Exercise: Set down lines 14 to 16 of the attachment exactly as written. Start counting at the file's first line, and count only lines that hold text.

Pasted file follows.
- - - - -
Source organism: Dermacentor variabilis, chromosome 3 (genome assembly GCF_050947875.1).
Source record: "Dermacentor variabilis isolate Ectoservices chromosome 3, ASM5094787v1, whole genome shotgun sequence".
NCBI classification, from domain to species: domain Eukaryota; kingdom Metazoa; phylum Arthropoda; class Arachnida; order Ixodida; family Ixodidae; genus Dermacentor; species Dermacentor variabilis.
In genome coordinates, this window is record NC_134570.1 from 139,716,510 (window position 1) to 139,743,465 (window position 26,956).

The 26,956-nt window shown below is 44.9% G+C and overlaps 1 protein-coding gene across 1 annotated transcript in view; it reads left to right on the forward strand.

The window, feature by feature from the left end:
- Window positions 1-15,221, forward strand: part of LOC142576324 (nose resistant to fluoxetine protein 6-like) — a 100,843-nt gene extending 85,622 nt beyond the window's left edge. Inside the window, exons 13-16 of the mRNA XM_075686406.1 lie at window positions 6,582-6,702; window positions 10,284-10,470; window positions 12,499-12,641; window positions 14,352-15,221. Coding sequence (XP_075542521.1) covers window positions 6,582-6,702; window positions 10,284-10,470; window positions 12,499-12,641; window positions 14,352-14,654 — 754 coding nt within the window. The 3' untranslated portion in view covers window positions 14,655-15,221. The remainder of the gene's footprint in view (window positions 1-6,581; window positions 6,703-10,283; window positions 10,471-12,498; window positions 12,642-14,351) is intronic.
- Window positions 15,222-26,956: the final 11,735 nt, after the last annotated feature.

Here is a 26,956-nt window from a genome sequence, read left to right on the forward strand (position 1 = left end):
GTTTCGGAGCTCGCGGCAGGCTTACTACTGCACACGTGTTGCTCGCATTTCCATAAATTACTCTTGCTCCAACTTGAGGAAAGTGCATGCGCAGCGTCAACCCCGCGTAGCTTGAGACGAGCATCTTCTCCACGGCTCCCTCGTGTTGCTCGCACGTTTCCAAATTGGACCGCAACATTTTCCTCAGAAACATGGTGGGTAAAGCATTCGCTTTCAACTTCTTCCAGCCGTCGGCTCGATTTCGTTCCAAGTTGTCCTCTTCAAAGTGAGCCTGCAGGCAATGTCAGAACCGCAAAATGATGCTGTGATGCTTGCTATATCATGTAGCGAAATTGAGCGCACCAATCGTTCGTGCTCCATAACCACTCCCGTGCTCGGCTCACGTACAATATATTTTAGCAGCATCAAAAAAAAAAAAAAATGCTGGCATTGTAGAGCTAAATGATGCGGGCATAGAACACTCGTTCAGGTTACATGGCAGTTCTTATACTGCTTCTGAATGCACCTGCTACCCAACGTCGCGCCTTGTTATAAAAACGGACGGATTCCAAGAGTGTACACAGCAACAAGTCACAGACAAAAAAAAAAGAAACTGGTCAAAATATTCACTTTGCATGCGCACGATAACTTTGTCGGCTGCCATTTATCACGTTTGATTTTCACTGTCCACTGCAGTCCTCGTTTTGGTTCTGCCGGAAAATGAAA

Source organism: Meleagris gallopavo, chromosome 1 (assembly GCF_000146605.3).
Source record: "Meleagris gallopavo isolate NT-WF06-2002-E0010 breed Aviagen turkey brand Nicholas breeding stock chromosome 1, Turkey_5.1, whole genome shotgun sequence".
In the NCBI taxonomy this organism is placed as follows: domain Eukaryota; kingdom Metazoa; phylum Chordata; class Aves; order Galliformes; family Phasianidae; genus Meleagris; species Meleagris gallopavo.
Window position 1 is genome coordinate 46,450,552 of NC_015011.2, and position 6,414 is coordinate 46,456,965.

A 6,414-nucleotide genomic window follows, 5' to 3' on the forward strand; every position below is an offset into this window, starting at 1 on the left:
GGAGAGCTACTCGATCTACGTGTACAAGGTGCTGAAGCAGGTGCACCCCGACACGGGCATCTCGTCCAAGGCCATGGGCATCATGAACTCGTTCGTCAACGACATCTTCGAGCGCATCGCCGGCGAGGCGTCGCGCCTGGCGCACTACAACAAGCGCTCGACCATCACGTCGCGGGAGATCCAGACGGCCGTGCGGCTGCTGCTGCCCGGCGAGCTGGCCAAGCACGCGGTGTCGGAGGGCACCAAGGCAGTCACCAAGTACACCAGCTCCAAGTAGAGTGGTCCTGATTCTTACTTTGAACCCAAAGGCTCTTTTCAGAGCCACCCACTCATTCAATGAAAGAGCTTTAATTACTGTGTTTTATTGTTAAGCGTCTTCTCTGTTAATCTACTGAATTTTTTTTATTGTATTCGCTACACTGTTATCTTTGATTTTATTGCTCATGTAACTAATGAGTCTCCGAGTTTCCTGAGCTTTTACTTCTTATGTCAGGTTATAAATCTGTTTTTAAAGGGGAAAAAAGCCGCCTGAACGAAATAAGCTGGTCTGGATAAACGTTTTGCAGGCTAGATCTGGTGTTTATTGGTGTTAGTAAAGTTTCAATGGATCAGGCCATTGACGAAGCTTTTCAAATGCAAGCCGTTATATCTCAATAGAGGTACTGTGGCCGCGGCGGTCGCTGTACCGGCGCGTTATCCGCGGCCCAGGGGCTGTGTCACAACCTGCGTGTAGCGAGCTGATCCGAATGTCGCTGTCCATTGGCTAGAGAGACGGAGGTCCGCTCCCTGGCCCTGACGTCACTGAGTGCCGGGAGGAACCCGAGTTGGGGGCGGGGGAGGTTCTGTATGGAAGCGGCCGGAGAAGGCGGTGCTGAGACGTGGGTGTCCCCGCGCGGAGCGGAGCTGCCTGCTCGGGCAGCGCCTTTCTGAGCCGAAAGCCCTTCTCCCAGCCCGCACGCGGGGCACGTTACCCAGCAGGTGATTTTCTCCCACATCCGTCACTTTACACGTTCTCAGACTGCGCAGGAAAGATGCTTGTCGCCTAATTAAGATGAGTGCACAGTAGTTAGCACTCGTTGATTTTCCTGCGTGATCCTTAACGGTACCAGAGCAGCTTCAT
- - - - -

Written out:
Window position 1 is genome coordinate 46,450,552 of NC_015011.2, and position 6,414 is coordinate 46,456,965.

A 6,414-nucleotide genomic window follows, 5' to 3' on the forward strand; every position below is an offset into this window, starting at 1 on the left:
GGAGAGCTACTCGATCTACGTGTACAAGGTGCTGAAGCAGGTGCACCCCGACACGGGCATCTCGTCCAAGGCCATGGGCATCATGAACTCGTTCGTCAACGACATCTTCGAGCGCATCGCCGGCGAGGCGTCGCGCCTGGCGCACTACAACAAGCGCTCGACCATCACGTCGCGGGAGATCCAGACGGCCGTGCGGCTGCTGCTGCCCGGCGAGCTGGCCAAGCACGCGGTGTCGGAGGGCACCAAGGCAGTCACCAAGTACACCAGCTCCAAGTAGAGTGGTCCTGATTCTTACTTTGAACCCAAAGGCTCTTTTCAGAGCCACCCACTCATTCAATGAAAGAGCTTTAATTACTGTGTTTTATTGTTAAGCGTCTTCTCTGTTAATCTACTGAATTTTTTTTATTGTATTCGCTACACTGTTATCTTTGATTTTATTGCTCATGTAACTAATGAGTCTCCGAGTTTCCTGAGCTTTTACTTCTTATGTCAGGTTATAAATCTGTTTTTAAAGGGGAAAAAAGCCGCCTGAACGAAATAAGCTGGTCTGGATAAACGTTTTGCAGGCTAGATCTGGTGTTTATTGGTGTTAGTAAAGTTTCAATGGATCAGGCCATTGACGAAGCTTTTCAAATGCAAGCCGTTATATCTCAATAGAGGTACTGTGGCCGCGGCGGTCGCTGTACCGGCGCGTTATCCGCGGCCCAGGGGCTGTGTCACAACCTGCGTGTAGCGAGCTGATCCGAATGTCGCTGTCCATTGGCTAGAGAGACGGAGGTCCGCTCCCTGGCCCTGACGTCACTGAGTGCCGGGAGGAACCCGAGTTGGGGGCGGGGGAGGTTCTGTATGGAAGCGGCCGGAGAAGGCGGTGCTGAGACGTGGGTGTCCCCGCGCGGAGCGGAGCTGCCTGCTCGGGCAGCGCCTTTCTGAGCCGAAAGCCCTTCTCCCAGCCCGCACGCGGGGCACGTTACCCAGCAGGTGATTTTCTCCCACATCCGTCACTTTACACGTTCTCAGACTGCGCAGGAAAGATGCTTGTCGCCTAATTAAGATGAGTGCACAGTAGTTAGCACTCGTTGATTTTCCTGCGTGATCCTTAACGGTACCAGAGCAGCTTCAT